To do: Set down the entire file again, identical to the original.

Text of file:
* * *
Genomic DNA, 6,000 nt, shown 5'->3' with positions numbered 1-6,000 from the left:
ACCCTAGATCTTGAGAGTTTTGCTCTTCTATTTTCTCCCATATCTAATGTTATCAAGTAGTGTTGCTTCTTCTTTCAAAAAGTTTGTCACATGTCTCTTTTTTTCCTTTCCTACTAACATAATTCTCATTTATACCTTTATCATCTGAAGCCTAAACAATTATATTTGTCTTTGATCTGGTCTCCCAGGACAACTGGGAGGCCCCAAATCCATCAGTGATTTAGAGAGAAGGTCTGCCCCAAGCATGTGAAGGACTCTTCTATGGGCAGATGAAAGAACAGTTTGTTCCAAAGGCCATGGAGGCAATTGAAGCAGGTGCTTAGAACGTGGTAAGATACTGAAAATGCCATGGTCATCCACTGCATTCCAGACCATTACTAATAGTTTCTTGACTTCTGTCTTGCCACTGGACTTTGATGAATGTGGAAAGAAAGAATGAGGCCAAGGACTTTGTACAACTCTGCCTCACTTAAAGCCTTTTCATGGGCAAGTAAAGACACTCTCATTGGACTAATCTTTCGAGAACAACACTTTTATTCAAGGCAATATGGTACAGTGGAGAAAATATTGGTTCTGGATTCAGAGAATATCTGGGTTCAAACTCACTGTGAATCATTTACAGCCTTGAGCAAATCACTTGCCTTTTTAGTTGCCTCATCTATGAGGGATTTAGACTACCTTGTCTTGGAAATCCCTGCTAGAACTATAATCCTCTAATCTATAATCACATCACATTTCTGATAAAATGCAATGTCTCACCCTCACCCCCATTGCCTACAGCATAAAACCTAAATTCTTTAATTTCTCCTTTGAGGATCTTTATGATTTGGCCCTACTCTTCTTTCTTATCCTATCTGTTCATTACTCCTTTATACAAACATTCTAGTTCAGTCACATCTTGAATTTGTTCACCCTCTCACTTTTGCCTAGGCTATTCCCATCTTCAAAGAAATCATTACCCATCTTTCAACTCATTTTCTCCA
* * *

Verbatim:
Genomic DNA, 6,000 nt, shown 5'->3' with positions numbered 1-6,000 from the left:
ACCCTAGATCTTGAGAGTTTTGCTCTTCTATTTTCTCCCATATCTAATGTTATCAAGTAGTGTTGCTTCTTCTTTCAAAAAGTTTGTCACATGTCTCTTTTTTTCCTTTCCTACTAACATAATTCTCATTTATACCTTTATCATCTGAAGCCTAAACAATTATATTTGTCTTTGATCTGGTCTCCCAGGACAACTGGGAGGCCCCAAATCCATCAGTGATTTAGAGAGAAGGTCTGCCCCAAGCATGTGAAGGACTCTTCTATGGGCAGATGAAAGAACAGTTTGTTCCAAAGGCCATGGAGGCAATTGAAGCAGGTGCTTAGAACGTGGTAAGATACTGAAAATGCCATGGTCATCCACTGCATTCCAGACCATTACTAATAGTTTCTTGACTTCTGTCTTGCCACTGGACTTTGATGAATGTGGAAAGAAAGAATGAGGCCAAGGACTTTGTACAACTCTGCCTCACTTAAAGCCTTTTCATGGGCAAGTAAAGACACTCTCATTGGACTAATCTTTCGAGAACAACACTTTTATTCAAGGCAATATGGTACAGTGGAGAAAATATTGGTTCTGGATTCAGAGAATATCTGGGTTCAAACTCACTGTGAATCATTTACAGCCTTGAGCAAATCACTTGCCTTTTTAGTTGCCTCATCTATGAGGGATTTAGACTACCTTGTCTTGGAAATCCCTGCTAGAACTATAATCCTCTAATCTATAATCACATCACATTTCTGATAAAATGCAATGTCTCACCCTCACCCCCATTGCCTACAGCATAAAACCTAAATTCTTTAATTTCTCCTTTGAGGATCTTTATGATTTGGCCCTACTCTTCTTTCTTATCCTATCTGTTCATTACTCCTTTATACAAACATTCTAGTTCAGTCACATCTTGAATTTGTTCACCCTCTCACTTTTGCCTAGGCTATTCCCATCTTCAAAGAAATCATTACCCATCTTTCAACTCATTTTCTCCA